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Cashier does not plead guilty to $ 1.8 billion Ponzi scheme



(Reuters) – The founder of a New York money bank that authorities say ran a $ 1.8 billion fraud similar to a Ponzi scheme that flew thousands of investors did not plead guilty to fraud and conspiracy charges on Tuesday.

David Gentile, who until last week was CEO of GPB Capital Holdings LLC, brought his accusation through his lawyer to a five-count indictment at a hearing in Brooklyn federal court.

Bail was set at $ 500,000, secured by Mr. Gentiles home in Manhasset, New York. The married father of four children is not allowed to communicate with GPB investors about criminal cases.

Seven US states and the Securities and Exchange Commission have initiated related civil proceedings.

Mr. Gentile and other defendants, including two individuals, were accused of defrauding more than 1

7,000 private investors over several years.

Investors in GPB funds are allegedly misled into believing that they made profitable private equity investments, when in fact new investors' money was used to provide the 8% annual return promised to previous investors.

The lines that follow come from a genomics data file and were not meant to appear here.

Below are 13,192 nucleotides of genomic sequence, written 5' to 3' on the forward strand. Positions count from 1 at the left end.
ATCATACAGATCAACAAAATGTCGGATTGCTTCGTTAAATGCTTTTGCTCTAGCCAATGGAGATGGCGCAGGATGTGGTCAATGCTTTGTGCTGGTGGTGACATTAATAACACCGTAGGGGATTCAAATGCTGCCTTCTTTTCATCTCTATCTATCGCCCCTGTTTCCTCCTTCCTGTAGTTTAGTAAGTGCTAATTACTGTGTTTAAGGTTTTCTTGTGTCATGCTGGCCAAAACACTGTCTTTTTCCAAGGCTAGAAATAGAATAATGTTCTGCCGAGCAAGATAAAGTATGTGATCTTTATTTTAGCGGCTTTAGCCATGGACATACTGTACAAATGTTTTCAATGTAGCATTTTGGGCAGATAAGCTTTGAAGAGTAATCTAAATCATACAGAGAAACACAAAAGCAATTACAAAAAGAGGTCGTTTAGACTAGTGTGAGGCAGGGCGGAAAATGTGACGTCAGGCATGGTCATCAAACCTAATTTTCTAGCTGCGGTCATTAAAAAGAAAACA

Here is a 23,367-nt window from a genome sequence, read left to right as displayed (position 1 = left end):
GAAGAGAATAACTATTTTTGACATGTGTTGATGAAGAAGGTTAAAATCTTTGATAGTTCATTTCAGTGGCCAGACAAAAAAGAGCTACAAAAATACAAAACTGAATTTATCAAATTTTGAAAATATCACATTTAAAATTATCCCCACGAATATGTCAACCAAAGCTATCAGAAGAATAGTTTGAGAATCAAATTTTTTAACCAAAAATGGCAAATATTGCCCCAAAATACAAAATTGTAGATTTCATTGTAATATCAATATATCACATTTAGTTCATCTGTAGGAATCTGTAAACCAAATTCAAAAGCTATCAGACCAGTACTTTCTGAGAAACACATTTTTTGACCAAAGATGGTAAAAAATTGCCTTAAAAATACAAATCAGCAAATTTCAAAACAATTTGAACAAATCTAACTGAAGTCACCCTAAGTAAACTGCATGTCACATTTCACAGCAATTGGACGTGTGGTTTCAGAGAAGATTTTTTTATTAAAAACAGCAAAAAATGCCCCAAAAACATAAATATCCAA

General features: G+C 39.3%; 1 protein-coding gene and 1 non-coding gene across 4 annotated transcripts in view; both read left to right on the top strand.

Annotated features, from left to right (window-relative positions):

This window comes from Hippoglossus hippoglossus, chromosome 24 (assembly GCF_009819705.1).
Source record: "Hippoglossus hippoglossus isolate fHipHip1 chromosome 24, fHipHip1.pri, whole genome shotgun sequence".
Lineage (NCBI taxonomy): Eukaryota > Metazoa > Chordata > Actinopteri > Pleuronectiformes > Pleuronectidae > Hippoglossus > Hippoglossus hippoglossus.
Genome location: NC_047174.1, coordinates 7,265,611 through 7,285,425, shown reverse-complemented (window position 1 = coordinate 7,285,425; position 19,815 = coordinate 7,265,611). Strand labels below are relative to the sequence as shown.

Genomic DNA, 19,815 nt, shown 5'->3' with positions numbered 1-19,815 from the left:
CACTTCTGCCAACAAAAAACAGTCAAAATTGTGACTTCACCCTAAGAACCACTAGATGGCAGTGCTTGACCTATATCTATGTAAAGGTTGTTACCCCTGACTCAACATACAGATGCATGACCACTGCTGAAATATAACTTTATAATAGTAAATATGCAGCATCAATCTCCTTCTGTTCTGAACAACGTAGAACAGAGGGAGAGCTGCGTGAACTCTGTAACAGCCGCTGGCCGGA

Authorities said the individual defendants also diverted investors' money to subsidize luxury for themselves, including a $ 355,000 Ferrari FF for Mr. Gentile.

Ownership of Ferrari was never transferred. to Mr. Gentile, and investors had a loss of $ 183,000 when GPB sold the car after two years, according to New York Attorney Letitia James.

Her office is seeking more than $ 700 million in repayment.

GPB is corresponding. in civil proceedings, but is not a defendant in criminal cases. It has denied allegations it faces, and last week Mr Gentile said he was stepping down as CEO "until the current issues have been resolved."
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